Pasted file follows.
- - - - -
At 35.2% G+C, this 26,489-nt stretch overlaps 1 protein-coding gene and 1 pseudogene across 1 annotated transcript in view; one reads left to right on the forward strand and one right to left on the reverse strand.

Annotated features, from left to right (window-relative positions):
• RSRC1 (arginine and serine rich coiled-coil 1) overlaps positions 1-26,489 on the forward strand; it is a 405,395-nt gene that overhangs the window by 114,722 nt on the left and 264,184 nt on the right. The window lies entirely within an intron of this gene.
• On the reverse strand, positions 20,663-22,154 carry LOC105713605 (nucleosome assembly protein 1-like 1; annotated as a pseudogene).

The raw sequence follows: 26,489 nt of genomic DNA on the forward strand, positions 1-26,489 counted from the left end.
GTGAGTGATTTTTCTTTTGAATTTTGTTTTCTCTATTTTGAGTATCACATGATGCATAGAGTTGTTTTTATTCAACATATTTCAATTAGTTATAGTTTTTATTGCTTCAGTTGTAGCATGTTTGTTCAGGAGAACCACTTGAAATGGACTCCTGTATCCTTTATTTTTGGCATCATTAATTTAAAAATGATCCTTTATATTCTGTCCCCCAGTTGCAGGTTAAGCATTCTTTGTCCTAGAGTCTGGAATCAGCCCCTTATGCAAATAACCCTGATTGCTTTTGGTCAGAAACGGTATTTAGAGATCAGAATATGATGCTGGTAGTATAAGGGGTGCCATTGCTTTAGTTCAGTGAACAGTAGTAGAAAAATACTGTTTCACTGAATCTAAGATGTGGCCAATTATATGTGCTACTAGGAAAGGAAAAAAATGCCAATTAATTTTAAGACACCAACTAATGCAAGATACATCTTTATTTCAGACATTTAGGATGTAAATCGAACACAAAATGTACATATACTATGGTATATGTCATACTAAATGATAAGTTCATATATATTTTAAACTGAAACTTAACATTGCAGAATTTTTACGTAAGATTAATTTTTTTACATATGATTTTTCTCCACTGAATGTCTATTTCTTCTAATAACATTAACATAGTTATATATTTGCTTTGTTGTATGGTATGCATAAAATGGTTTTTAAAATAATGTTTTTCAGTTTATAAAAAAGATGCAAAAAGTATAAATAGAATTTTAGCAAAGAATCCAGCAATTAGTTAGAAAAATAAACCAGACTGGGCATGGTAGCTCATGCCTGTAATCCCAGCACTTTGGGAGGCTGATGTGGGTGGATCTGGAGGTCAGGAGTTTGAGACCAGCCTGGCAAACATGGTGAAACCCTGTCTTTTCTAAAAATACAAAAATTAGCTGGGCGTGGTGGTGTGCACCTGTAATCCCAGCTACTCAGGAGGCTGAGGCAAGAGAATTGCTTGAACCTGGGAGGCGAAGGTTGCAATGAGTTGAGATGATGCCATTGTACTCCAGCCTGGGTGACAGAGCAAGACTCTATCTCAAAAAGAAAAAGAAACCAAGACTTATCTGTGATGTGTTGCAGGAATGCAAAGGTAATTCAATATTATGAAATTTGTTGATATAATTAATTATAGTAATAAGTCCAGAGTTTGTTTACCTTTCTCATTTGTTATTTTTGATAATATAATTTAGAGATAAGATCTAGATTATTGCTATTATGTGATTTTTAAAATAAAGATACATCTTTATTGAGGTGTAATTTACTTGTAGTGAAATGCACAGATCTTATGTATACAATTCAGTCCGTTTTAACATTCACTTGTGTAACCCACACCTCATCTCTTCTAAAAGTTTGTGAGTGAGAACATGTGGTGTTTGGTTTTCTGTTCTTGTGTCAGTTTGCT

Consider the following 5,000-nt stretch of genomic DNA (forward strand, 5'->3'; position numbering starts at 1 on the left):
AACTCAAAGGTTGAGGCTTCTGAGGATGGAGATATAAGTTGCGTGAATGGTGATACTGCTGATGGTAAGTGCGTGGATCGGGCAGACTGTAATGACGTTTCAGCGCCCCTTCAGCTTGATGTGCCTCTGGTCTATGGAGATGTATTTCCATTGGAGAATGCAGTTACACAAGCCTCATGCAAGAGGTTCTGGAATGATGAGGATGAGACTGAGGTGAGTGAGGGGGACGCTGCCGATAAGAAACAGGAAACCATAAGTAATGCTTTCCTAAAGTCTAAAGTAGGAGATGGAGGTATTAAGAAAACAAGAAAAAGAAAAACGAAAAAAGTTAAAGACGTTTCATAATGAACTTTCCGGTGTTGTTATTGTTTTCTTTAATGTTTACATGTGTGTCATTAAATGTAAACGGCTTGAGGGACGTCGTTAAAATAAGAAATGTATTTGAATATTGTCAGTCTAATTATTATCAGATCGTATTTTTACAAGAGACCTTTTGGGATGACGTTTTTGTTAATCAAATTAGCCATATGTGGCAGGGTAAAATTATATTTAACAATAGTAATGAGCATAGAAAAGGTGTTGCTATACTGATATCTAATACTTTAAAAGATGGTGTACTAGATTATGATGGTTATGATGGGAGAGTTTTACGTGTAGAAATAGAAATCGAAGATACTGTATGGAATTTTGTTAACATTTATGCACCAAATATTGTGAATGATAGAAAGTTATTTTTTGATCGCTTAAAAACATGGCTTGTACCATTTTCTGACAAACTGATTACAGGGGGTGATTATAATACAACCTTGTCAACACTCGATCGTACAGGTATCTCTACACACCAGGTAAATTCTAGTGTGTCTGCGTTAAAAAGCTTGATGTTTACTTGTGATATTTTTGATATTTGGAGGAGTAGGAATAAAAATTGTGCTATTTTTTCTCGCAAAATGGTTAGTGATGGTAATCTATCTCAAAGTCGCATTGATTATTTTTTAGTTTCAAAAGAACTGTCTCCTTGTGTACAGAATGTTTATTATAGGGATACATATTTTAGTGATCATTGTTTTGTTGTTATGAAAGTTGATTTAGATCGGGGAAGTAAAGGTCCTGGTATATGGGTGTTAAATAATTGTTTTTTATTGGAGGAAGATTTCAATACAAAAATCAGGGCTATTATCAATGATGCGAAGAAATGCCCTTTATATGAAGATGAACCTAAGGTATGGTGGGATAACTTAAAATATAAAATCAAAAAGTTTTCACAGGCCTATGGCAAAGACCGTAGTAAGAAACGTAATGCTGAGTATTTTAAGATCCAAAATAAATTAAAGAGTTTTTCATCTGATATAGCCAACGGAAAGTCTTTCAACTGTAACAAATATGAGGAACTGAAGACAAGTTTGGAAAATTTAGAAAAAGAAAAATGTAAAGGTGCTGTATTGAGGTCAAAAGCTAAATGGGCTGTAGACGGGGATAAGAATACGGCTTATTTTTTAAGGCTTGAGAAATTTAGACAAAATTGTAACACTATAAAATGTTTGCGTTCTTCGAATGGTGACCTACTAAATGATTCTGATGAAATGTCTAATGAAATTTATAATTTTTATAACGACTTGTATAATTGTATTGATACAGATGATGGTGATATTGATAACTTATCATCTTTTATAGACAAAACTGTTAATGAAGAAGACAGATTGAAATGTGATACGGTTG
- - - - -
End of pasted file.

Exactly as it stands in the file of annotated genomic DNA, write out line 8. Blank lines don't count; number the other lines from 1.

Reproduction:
AACTCAAAGGTTGAGGCTTCTGAGGATGGAGATATAAGTTGCGTGAATGGTGATACTGCTGATGGTAAGTGCGTGGATCGGGCAGACTGTAATGACGTTTCAGCGCCCCTTCAGCTTGATGTGCCTCTGGTCTATGGAGATGTATTTCCATTGGAGAATGCAGTTACACAAGCCTCATGCAAGAGGTTCTGGAATGATGAGGATGAGACTGAGGTGAGTGAGGGGGACGCTGCCGATAAGAAACAGGAAACCATAAGTAATGCTTTCCTAAAGTCTAAAGTAGGAGATGGAGGTATTAAGAAAACAAGAAAAAGAAAAACGAAAAAAGTTAAAGACGTTTCATAATGAACTTTCCGGTGTTGTTATTGTTTTCTTTAATGTTTACATGTGTGTCATTAAATGTAAACGGCTTGAGGGACGTCGTTAAAATAAGAAATGTATTTGAATATTGTCAGTCTAATTATTATCAGATCGTATTTTTACAAGAGACCTTTTGGGATGACGTTTTTGTTAATCAAATTAGCCATATGTGGCAGGGTAAAATTATATTTAACAATAGTAATGAGCATAGAAAAGGTGTTGCTATACTGATATCTAATACTTTAAAAGATGGTGTACTAGATTATGATGGTTATGATGGGAGAGTTTTACGTGTAGAAATAGAAATCGAAGATACTGTATGGAATTTTGTTAACATTTATGCACCAAATATTGTGAATGATAGAAAGTTATTTTTTGATCGCTTAAAAACATGGCTTGTACCATTTTCTGACAAACTGATTACAGGGGGTGATTATAATACAACCTTGTCAACACTCGATCGTACAGGTATCTCTACACACCAGGTAAATTCTAGTGTGTCTGCGTTAAAAAGCTTGATGTTTACTTGTGATATTTTTGATATTTGGAGGAGTAGGAATAAAAATTGTGCTATTTTTTCTCGCAAAATGGTTAGTGATGGTAATCTATCTCAAAGTCGCATTGATTATTTTTTAGTTTCAAAAGAACTGTCTCCTTGTGTACAGAATGTTTATTATAGGGATACATATTTTAGTGATCATTGTTTTGTTGTTATGAAAGTTGATTTAGATCGGGGAAGTAAAGGTCCTGGTATATGGGTGTTAAATAATTGTTTTTTATTGGAGGAAGATTTCAATACAAAAATCAGGGCTATTATCAATGATGCGAAGAAATGCCCTTTATATGAAGATGAACCTAAGGTATGGTGGGATAACTTAAAATATAAAATCAAAAAGTTTTCACAGGCCTATGGCAAAGACCGTAGTAAGAAACGTAATGCTGAGTATTTTAAGATCCAAAATAAATTAAAGAGTTTTTCATCTGATATAGCCAACGGAAAGTCTTTCAACTGTAACAAATATGAGGAACTGAAGACAAGTTTGGAAAATTTAGAAAAAGAAAAATGTAAAGGTGCTGTATTGAGGTCAAAAGCTAAATGGGCTGTAGACGGGGATAAGAATACGGCTTATTTTTTAAGGCTTGAGAAATTTAGACAAAATTGTAACACTATAAAATGTTTGCGTTCTTCGAATGGTGACCTACTAAATGATTCTGATGAAATGTCTAATGAAATTTATAATTTTTATAACGACTTGTATAATTGTATTGATACAGATGATGGTGATATTGATAACTTATCATCTTTTATAGACAAAACTGTTAATGAAGAAGACAGATTGAAATGTGATACGGTTG